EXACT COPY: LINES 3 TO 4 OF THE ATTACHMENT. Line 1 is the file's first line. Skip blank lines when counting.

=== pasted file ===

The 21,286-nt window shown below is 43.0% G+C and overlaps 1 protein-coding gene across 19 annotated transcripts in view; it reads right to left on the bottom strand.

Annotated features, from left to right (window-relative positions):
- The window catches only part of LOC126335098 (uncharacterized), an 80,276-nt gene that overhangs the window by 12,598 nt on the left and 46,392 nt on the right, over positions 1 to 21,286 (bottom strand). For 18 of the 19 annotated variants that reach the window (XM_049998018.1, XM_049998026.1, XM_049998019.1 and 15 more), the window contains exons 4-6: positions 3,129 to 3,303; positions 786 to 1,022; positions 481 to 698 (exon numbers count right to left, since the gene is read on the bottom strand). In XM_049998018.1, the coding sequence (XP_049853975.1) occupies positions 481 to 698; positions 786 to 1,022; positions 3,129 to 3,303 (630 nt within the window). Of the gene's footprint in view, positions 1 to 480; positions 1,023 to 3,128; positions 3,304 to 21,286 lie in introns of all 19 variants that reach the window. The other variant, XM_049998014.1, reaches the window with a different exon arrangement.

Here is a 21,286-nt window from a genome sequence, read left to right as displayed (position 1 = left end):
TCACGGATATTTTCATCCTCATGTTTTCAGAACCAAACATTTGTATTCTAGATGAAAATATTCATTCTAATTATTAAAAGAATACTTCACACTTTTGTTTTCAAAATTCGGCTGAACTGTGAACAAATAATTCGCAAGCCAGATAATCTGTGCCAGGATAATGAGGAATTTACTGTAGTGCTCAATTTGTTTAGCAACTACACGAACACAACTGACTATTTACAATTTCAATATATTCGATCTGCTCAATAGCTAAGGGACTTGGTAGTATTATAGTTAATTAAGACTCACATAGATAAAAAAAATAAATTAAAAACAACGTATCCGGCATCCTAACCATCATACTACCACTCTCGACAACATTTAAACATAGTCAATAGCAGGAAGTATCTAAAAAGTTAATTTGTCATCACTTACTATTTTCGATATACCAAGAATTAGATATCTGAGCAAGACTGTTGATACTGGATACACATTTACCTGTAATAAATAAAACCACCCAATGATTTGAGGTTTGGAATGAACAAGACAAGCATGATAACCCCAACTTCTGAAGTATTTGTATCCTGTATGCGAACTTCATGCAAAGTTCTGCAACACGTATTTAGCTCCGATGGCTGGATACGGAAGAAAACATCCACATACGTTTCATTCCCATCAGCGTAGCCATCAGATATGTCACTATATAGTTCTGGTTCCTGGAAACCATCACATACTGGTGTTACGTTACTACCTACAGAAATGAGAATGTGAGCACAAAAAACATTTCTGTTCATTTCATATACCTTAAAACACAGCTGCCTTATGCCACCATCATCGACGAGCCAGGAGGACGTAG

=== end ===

- The window catches only part of LOC126335098 (uncharacterized), an 80,276-nt gene that overhangs the window by 12,598 nt on the left and 46,392 nt on the right, over positions 1 to 21,286 (bottom strand). For 18 of the 19 annotated variants that reach the window (XM_049998018.1, XM_049998026.1, XM_049998019.1 and 15 more), the window contains exons 4-6: positions 3,129 to 3,303; positions 786 to 1,022; positions 481 to 698 (exon numbers count right to left, since the gene is read on the bottom strand). In XM_049998018.1, the coding sequence (XP_049853975.1) occupies positions 481 to 698; positions 786 to 1,022; positions 3,129 to 3,303 (630 nt within the window). Of the gene's footprint in view, positions 1 to 480; positions 1,023 to 3,128; positions 3,304 to 21,286 lie in introns of all 19 variants that reach the window. The other variant, XM_049998014.1, reaches the window with a different exon arrangement.

Here is a 21,286-nt window from a genome sequence, read left to right as displayed (position 1 = left end):